October 17 Event Successful: Comprehensive Strategy Needed

This is the fifth in a series highlighting CPJ’s recommendations for the 2013 federal budget in Promoting the Common Good. In part four, we looked at how addressing inequality is important in achieving equitable, sustainable progress. This week we share what happened on October 17, the International Day for the Eradication of Poverty, and our recommendation that Canada establish a national multilateral poverty elimination strategy.

“If poverty was a disease, we’d be pouring money into it. And it is: people are dying from it in this country.” This was how Linda Lalonde, a community advocate and someone who has experienced poverty first-hand, called for action against poverty in Canada on October 17, the International Day for the Eradication of Poverty.

The day began with three leaders of the All-Party Anti-Poverty Caucus, NDP MP Chris Charlton, Liberal Senator Art Eggleton, and Conservative Senator Don Meredith, gathering on Parliament Hill, alongside Leilani Farha, Executive Director of Canada Without Poverty, and CPJ Executive Director Joe Gunn. At a joint press conference, all agreed with Senator Eggleton that “the time to act is now,” and spoke to the value of cross-party collaboration. Joe Gunn emphasized that ending poverty requires a multi-pronged strategy, and that creating jobs is not the only solution.

That evening, Linda Lalonde was one of seven speakers at a much larger evening forum, attended by over 80 people from a wide cross-section of the community. “Ending Poverty Together: Real Stories, Real Solutions” also featured Indigenous rights activist Geraldine King (who, like Linda, has lived in poverty), the same members of the All-Party Anti-Poverty Caucus (APC) who had been at the press conference, Leilani Farha, and Katherine Scott, writer of CPJ’s new Poverty Trends Scorecard – Canada 2012.

The Scorecard uses the latest data released this summer by Statistics Canada, comparing this info to what was happening during the 2008–2009 recession and as far back as 1981. The full text has been posted online. We’re looking forward to using the Scorecard at ongoing events, meetings with decision-makers, and analysis, and making it available to government leaders, the media, and others involved in the fight against poverty.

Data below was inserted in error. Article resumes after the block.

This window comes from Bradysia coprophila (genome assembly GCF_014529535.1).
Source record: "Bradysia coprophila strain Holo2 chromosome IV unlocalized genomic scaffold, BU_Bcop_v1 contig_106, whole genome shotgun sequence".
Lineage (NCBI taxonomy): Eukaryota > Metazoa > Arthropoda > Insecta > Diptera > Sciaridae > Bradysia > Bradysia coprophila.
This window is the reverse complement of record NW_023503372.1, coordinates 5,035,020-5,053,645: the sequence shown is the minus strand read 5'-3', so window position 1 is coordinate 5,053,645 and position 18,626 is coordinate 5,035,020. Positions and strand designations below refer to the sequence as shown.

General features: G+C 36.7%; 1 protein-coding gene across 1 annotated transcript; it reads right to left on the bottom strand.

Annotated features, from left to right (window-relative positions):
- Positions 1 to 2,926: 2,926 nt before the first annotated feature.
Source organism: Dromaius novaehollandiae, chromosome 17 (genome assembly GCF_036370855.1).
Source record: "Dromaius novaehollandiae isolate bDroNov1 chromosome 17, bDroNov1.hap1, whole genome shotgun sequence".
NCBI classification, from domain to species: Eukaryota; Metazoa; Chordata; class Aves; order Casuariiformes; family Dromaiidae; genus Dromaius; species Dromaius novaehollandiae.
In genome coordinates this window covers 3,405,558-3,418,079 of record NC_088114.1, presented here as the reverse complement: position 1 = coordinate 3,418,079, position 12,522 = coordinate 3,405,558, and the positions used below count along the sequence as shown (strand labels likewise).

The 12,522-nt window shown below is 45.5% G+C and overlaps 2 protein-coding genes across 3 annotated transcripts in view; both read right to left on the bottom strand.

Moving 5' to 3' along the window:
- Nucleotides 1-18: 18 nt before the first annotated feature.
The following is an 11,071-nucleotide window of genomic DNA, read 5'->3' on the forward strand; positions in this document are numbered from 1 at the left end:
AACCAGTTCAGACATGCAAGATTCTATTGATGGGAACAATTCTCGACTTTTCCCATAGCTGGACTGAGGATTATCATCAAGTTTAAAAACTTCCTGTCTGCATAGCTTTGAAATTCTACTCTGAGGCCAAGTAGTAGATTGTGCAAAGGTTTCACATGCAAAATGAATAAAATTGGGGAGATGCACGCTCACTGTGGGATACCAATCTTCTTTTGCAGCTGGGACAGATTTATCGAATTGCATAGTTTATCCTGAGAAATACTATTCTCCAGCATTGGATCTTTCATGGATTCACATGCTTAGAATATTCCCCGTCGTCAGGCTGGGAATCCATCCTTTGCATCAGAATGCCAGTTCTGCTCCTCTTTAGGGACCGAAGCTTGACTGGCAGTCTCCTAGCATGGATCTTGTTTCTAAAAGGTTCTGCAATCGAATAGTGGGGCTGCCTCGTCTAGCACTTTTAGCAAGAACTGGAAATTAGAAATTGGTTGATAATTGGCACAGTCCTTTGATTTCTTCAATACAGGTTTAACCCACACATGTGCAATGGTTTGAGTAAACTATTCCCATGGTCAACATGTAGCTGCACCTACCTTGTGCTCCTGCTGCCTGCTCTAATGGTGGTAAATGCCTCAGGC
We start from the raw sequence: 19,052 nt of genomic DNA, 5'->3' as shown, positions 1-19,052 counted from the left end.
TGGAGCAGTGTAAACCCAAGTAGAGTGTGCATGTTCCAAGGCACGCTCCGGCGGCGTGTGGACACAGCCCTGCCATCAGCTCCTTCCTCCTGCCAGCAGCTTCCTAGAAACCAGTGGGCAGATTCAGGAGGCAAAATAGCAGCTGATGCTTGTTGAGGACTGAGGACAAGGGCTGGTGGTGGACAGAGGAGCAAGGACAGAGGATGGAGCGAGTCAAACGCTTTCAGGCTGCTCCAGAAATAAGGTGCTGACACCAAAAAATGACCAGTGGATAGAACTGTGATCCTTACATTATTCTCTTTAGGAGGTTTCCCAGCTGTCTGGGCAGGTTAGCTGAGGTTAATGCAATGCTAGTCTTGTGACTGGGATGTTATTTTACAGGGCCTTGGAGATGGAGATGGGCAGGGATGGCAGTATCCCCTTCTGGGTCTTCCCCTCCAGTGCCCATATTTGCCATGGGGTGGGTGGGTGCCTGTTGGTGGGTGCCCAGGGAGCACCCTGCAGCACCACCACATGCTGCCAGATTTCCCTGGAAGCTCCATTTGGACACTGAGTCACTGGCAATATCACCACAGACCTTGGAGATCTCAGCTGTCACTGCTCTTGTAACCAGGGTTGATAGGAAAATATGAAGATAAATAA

Some of the key findings:

  • One in ten people continue to live in poverty. There has been very little change in the overall poverty rate since 1981, in spite of all the promises made by various governments.
  • Poverty has been decreasing steadily among Canada’s seniors. Yet seniors remain very vulnerable to any change in income or the cost of living. Proposed changes to the age of retirement. One policy that CPJ has vigourously critiqued has been increasing the age when people can access OAS/GIS support from 65 to 67: this will delay seniors benefits to the low-income individuals who desperately need these supports, pushing thousands into poverty.
  • Working-age individuals living on their own are “Canada’s forgotten poor.” This group has increased from one third to one half of all people living in poverty. This is also the group whose government supports have been cut back the most since the 1990s.
  • Off-reserve Aboriginal people have seen their poverty rate increase to one in six since the recession, rather than decrease like many other groups.
  • Over half the people living in poverty in Canada live in a home where one person is working, and twelve percent in a home where two or more are working. This belies the myth that work is a guaranteed way out of the poverty trap.

These findings, with others in the Scorecard, support CPJ’s fifth recommendation to the federal Finance Committee: that it, in consultation with Aboriginal, provincial, territorial, and municipal governments, develop a comprehensive, multilateral poverty elimination strategy. A strategy that addresses key areas such as housing, food insecurity, early childhood development, education, income inequality, and social exclusion would go a long way in improving the well-being, health outcomes, and productivity of low income people and help to build a more vibrant, healthy, and caring society.

Such a strategy, along with the others in Promoting the Common Good, the recommendations CPJ made to the Finance Committee, would go a long way to what was called for on October 17: moving from ideas and meetings to action resulting in real change.